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If we throw a whole bevy of superheroes at a tentacled monster, are they going to fare any better?

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Fantastic Four no. 88, 1969. Pencils by Jack Kirby, inks by Joe Sinnott, letters by Sam Rosen. However… A house there was. Tentacles there weren’t.

This cover promises lots of tentacular fun. Instead of that, the Fantastic Four (and an infant) go looking for a new residence, something quiet and secluded – and the house that’s offered to them by a real estate agent appears to be haunted. At the very least, it causes migraines, gradually makes its inhabitants go blind, and shoots stun bolts out of its walls. The usual crap. I don’t want to tell you which super-villain is behind this mischief, but I will, however, point out that the bastard doesn’t have tentacles. Not even one. And neither does his lousy house.

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The Flash is small fry, the Fantastic Four are mincemeat, but let’s see how Superman, the most superhero-like superhero of them all, fares when confronted with tentacles.

In “Danger — Monster at Work!”, the villain is a protoplasmic glob: some algae mutates after a lab accident and becomes an out-of-control, garbage-devouring, tentacled monster. Now, trash disposal is important, but when Superman realizes that everything on earth is impure to some degree, he has to stop the seaweed monstrosity before “it cleans Metropolis right off the map!”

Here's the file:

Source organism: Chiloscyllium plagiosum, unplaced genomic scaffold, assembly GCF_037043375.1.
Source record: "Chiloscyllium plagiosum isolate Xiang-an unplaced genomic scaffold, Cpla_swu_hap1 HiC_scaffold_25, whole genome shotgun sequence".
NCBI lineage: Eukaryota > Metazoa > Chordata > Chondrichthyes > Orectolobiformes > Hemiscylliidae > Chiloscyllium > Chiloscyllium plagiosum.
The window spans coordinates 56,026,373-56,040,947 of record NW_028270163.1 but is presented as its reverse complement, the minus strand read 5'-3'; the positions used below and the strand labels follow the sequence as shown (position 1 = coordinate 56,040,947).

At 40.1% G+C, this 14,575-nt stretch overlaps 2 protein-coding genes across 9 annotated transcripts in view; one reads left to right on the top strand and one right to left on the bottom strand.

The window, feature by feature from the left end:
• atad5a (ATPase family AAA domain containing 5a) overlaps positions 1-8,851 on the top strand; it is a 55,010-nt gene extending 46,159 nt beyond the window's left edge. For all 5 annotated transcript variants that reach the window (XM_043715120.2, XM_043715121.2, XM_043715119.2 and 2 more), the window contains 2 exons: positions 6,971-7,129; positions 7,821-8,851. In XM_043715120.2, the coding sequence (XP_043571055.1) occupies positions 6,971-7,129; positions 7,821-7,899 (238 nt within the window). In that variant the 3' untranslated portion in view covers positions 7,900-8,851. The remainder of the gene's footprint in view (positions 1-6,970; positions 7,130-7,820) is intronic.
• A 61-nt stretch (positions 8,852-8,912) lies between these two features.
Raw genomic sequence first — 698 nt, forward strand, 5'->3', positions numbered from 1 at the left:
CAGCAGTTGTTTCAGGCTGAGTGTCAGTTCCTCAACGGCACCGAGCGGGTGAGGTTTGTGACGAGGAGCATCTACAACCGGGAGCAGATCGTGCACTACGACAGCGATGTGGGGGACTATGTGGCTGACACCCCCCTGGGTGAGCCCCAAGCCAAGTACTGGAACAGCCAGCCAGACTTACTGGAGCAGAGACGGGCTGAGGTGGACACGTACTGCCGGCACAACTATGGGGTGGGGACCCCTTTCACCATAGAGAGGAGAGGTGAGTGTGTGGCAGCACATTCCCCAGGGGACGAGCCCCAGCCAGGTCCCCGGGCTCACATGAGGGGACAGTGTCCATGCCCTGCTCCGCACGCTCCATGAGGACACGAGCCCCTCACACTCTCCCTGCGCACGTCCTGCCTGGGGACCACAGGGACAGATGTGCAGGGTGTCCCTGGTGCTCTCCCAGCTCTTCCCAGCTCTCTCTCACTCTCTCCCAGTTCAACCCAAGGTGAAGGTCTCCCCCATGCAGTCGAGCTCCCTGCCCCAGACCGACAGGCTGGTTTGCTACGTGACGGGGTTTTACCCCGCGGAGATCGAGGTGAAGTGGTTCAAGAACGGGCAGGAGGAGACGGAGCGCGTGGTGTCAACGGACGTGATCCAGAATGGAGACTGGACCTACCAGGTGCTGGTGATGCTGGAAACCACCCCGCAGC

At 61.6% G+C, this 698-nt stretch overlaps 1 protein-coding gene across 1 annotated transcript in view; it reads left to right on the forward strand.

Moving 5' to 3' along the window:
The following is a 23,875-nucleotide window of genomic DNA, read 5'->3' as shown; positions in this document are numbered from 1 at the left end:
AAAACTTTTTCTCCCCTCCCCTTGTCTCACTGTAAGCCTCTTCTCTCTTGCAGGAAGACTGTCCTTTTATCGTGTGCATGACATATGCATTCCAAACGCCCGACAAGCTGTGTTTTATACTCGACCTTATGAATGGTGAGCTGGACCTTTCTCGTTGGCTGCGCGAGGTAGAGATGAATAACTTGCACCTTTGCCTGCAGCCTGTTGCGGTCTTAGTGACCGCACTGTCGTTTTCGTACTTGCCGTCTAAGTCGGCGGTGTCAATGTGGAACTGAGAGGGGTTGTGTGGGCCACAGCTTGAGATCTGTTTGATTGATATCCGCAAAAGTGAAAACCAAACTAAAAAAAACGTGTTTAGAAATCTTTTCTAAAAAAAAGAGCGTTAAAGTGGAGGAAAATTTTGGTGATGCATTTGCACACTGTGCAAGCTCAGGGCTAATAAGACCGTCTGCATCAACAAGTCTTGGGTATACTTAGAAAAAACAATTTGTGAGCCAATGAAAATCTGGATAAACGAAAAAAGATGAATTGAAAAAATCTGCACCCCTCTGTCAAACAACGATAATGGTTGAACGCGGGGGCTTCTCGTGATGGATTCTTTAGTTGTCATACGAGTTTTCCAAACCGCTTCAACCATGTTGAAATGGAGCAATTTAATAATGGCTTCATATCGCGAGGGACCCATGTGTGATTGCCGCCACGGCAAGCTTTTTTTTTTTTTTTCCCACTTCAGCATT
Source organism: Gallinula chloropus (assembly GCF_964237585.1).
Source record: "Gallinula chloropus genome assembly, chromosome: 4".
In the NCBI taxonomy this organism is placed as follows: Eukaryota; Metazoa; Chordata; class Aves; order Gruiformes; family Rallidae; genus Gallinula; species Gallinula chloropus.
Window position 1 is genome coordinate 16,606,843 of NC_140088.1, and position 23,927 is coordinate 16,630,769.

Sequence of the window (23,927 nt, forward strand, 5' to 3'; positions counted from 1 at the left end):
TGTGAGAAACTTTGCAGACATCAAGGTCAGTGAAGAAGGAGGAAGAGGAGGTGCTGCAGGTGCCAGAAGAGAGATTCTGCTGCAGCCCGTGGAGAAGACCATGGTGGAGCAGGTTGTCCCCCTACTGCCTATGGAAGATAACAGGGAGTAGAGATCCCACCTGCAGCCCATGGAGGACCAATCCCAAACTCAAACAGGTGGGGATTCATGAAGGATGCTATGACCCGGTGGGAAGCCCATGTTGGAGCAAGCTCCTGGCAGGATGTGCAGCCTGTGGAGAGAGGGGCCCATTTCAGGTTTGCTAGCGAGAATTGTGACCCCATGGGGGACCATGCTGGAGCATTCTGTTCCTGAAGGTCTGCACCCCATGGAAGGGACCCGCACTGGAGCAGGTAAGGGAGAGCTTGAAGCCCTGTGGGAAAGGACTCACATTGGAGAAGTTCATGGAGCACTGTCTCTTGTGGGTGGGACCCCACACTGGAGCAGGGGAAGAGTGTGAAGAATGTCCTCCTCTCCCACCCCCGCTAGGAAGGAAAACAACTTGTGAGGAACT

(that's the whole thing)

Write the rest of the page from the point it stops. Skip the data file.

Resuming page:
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This story was published in Superman no. 246 (December 1971), with a script by Len Wein, pencils by Curt Swan and inks by Murphy Anderson.

Incidentally, there *is* actually an algae farm that’s suspended over a highway in Geneva, Switzerland that gobbles up CO2 produced by car engines. I hope they’re keeping a close eye on it…

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Tentacles? Well, “grasping appendages” anyway – let’s be generous. Superman no. 246, December 1971; pencilled by Curt Swan, inked by Murphy Anderson.

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How about if we take a superhero who’s quite at ease with water, who can breathe H2O and communicate with sea life?

“Nope, sorry, still gonna gobble you.”

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Adventure Comics no. 445 (May 1976). Cover by Jim Aparo, with colours by Tatjana Wood.
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This imposing figure of an octopus (even though he’s referred to as a “plant-thing” by Aquaman) is Krakor, the tentacled antagonist from “Toxxin’s Raiders” – the cover story written by Paul Levitz & David Michelinie and drawn by Jim Aparo.

Oh, no! What is our hero going to do? Why, dispatch the octopus in the most far-fetched manner possible, of course!

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In conclusion, no superhero is immune from a harrowing encounter with a tentacled creature… but sadly, the latter is more often than not annihilated in the struggle. Next time, I’ll make sure to present you with some material in which the octopus gets the upper hand, so to speak!

~ ds